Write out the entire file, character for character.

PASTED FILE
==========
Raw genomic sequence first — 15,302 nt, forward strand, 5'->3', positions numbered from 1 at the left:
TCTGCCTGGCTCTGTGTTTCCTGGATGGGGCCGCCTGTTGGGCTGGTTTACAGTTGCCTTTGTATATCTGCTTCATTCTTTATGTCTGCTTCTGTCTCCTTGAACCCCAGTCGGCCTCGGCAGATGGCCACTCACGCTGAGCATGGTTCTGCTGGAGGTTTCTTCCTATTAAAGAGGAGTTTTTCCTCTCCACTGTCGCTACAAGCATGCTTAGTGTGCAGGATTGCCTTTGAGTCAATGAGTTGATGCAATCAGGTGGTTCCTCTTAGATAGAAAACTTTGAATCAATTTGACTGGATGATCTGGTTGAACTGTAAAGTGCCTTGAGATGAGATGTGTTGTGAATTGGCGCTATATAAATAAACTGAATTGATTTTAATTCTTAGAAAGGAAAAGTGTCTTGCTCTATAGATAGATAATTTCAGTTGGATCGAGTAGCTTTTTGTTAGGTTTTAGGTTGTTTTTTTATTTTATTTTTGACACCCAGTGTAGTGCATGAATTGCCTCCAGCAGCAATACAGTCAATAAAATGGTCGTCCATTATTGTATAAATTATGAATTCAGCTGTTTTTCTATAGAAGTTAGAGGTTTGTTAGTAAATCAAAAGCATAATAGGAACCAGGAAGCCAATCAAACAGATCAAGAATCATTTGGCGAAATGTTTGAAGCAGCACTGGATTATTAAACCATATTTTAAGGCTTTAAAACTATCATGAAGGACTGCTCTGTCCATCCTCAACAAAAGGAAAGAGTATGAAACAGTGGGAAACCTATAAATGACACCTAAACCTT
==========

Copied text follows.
Raw genomic sequence first — 15,302 nt, forward strand, 5'->3', positions numbered from 1 at the left:
TCTGCCTGGCTCTGTGTTTCCTGGATGGGGCCGCCTGTTGGGCTGGTTTACAGTTGCCTTTGTATATCTGCTTCATTCTTTATGTCTGCTTCTGTCTCCTTGAACCCCAGTCGGCCTCGGCAGATGGCCACTCACGCTGAGCATGGTTCTGCTGGAGGTTTCTTCCTATTAAAGAGGAGTTTTTCCTCTCCACTGTCGCTACAAGCATGCTTAGTGTGCAGGATTGCCTTTGAGTCAATGAGTTGATGCAATCAGGTGGTTCCTCTTAGATAGAAAACTTTGAATCAATTTGACTGGATGATCTGGTTGAACTGTAAAGTGCCTTGAGATGAGATGTGTTGTGAATTGGCGCTATATAAATAAACTGAATTGATTTTAATTCTTAGAAAGGAAAAGTGTCTTGCTCTATAGATAGATAATTTCAGTTGGATCGAGTAGCTTTTTGTTAGGTTTTAGGTTGTTTTTTTATTTTATTTTTGACACCCAGTGTAGTGCATGAATTGCCTCCAGCAGCAATACAGTCAATAAAATGGTCGTCCATTATTGTATAAATTATGAATTCAGCTGTTTTTCTATAGAAGTTAGAGGTTTGTTAGTAAATCAAAAGCATAATAGGAACCAGGAAGCCAATCAAACAGATCAAGAATCATTTGGCGAAATGTTTGAAGCAGCACTGGATTATTAAACCATATTTTAAGGCTTTAAAACTATCATGAAGGACTGCTCTGTCCATCCTCAACAAAAGGAAAGAGTATGAAACAGTGGGAAACCTATAAATGACACCTAAACCTT